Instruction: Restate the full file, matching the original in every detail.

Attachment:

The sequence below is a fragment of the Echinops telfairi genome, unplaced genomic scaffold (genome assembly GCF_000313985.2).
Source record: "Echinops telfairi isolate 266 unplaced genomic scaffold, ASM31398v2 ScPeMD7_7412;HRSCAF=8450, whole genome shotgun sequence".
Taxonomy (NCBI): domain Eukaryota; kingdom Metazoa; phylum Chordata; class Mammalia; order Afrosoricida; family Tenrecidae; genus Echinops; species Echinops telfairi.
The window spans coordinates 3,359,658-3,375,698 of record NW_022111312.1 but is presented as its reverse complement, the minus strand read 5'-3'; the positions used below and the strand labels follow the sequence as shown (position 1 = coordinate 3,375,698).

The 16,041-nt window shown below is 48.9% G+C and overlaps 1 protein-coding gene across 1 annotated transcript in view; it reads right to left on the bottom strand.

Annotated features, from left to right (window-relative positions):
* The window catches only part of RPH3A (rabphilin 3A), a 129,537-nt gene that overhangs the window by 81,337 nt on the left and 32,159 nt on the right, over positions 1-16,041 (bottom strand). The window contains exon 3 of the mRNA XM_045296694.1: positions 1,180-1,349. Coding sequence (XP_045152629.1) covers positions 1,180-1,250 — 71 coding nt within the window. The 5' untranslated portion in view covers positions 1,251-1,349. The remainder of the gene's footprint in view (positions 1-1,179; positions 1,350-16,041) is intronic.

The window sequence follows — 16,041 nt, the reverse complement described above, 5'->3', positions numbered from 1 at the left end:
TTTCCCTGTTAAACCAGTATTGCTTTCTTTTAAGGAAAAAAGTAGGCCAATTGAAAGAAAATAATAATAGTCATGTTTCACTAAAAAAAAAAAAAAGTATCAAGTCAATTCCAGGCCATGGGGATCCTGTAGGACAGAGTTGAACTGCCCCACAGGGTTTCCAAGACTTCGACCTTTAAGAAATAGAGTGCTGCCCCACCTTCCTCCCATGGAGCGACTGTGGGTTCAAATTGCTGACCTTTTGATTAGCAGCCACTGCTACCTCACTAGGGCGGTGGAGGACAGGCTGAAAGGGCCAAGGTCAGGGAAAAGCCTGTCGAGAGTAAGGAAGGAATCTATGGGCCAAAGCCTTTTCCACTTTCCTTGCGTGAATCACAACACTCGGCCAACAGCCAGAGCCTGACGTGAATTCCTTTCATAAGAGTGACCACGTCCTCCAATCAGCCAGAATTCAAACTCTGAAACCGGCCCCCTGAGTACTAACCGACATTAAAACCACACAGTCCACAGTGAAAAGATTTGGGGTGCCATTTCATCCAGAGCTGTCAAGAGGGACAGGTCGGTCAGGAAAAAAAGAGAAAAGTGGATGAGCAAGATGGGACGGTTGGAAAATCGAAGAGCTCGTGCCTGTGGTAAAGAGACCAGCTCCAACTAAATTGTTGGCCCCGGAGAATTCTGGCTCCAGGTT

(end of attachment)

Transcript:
The sequence below is a fragment of the Echinops telfairi genome, unplaced genomic scaffold (genome assembly GCF_000313985.2).
Source record: "Echinops telfairi isolate 266 unplaced genomic scaffold, ASM31398v2 ScPeMD7_7412;HRSCAF=8450, whole genome shotgun sequence".
Taxonomy (NCBI): domain Eukaryota; kingdom Metazoa; phylum Chordata; class Mammalia; order Afrosoricida; family Tenrecidae; genus Echinops; species Echinops telfairi.
The window spans coordinates 3,359,658-3,375,698 of record NW_022111312.1 but is presented as its reverse complement, the minus strand read 5'-3'; the positions used below and the strand labels follow the sequence as shown (position 1 = coordinate 3,375,698).

The 16,041-nt window shown below is 48.9% G+C and overlaps 1 protein-coding gene across 1 annotated transcript in view; it reads right to left on the bottom strand.

Annotated features, from left to right (window-relative positions):
* The window catches only part of RPH3A (rabphilin 3A), a 129,537-nt gene that overhangs the window by 81,337 nt on the left and 32,159 nt on the right, over positions 1-16,041 (bottom strand). The window contains exon 3 of the mRNA XM_045296694.1: positions 1,180-1,349. Coding sequence (XP_045152629.1) covers positions 1,180-1,250 — 71 coding nt within the window. The 5' untranslated portion in view covers positions 1,251-1,349. The remainder of the gene's footprint in view (positions 1-1,179; positions 1,350-16,041) is intronic.

The window sequence follows — 16,041 nt, the reverse complement described above, 5'->3', positions numbered from 1 at the left end:
TTTCCCTGTTAAACCAGTATTGCTTTCTTTTAAGGAAAAAAGTAGGCCAATTGAAAGAAAATAATAATAGTCATGTTTCACTAAAAAAAAAAAAAAGTATCAAGTCAATTCCAGGCCATGGGGATCCTGTAGGACAGAGTTGAACTGCCCCACAGGGTTTCCAAGACTTCGACCTTTAAGAAATAGAGTGCTGCCCCACCTTCCTCCCATGGAGCGACTGTGGGTTCAAATTGCTGACCTTTTGATTAGCAGCCACTGCTACCTCACTAGGGCGGTGGAGGACAGGCTGAAAGGGCCAAGGTCAGGGAAAAGCCTGTCGAGAGTAAGGAAGGAATCTATGGGCCAAAGCCTTTTCCACTTTCCTTGCGTGAATCACAACACTCGGCCAACAGCCAGAGCCTGACGTGAATTCCTTTCATAAGAGTGACCACGTCCTCCAATCAGCCAGAATTCAAACTCTGAAACCGGCCCCCTGAGTACTAACCGACATTAAAACCACACAGTCCACAGTGAAAAGATTTGGGGTGCCATTTCATCCAGAGCTGTCAAGAGGGACAGGTCGGTCAGGAAAAAAAGAGAAAAGTGGATGAGCAAGATGGGACGGTTGGAAAATCGAAGAGCTCGTGCCTGTGGTAAAGAGACCAGCTCCAACTAAATTGTTGGCCCCGGAGAATTCTGGCTCCAGGTT